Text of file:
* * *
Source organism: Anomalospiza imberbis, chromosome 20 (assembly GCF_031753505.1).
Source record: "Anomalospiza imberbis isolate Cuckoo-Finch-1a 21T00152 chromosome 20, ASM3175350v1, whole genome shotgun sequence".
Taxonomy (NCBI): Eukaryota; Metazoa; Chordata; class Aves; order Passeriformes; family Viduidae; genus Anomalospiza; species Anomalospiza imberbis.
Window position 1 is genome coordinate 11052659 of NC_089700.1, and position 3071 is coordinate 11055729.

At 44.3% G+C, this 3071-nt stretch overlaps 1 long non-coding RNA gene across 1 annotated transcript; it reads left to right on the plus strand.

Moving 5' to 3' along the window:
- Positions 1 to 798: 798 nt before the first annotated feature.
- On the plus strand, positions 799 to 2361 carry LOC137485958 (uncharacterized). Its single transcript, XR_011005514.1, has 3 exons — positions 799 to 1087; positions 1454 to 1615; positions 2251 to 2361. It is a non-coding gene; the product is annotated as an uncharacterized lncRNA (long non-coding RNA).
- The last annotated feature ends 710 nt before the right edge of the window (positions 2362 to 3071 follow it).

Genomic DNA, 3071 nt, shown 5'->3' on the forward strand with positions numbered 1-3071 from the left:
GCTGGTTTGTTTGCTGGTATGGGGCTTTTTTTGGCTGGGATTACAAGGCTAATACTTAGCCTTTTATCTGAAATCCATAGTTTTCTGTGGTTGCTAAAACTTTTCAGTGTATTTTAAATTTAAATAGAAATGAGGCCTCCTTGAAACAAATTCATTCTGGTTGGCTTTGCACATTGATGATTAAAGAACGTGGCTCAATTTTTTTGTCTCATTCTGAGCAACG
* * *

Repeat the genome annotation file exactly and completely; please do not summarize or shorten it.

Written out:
Source organism: Anomalospiza imberbis, chromosome 20 (assembly GCF_031753505.1).
Source record: "Anomalospiza imberbis isolate Cuckoo-Finch-1a 21T00152 chromosome 20, ASM3175350v1, whole genome shotgun sequence".
Taxonomy (NCBI): Eukaryota; Metazoa; Chordata; class Aves; order Passeriformes; family Viduidae; genus Anomalospiza; species Anomalospiza imberbis.
Window position 1 is genome coordinate 11052659 of NC_089700.1, and position 3071 is coordinate 11055729.

At 44.3% G+C, this 3071-nt stretch overlaps 1 long non-coding RNA gene across 1 annotated transcript; it reads left to right on the plus strand.

Moving 5' to 3' along the window:
- Positions 1 to 798: 798 nt before the first annotated feature.
- On the plus strand, positions 799 to 2361 carry LOC137485958 (uncharacterized). Its single transcript, XR_011005514.1, has 3 exons — positions 799 to 1087; positions 1454 to 1615; positions 2251 to 2361. It is a non-coding gene; the product is annotated as an uncharacterized lncRNA (long non-coding RNA).
- The last annotated feature ends 710 nt before the right edge of the window (positions 2362 to 3071 follow it).

Genomic DNA, 3071 nt, shown 5'->3' on the forward strand with positions numbered 1-3071 from the left:
GCTGGTTTGTTTGCTGGTATGGGGCTTTTTTTGGCTGGGATTACAAGGCTAATACTTAGCCTTTTATCTGAAATCCATAGTTTTCTGTGGTTGCTAAAACTTTTCAGTGTATTTTAAATTTAAATAGAAATGAGGCCTCCTTGAAACAAATTCATTCTGGTTGGCTTTGCACATTGATGATTAAAGAACGTGGCTCAATTTTTTTGTCTCATTCTGAGCAACG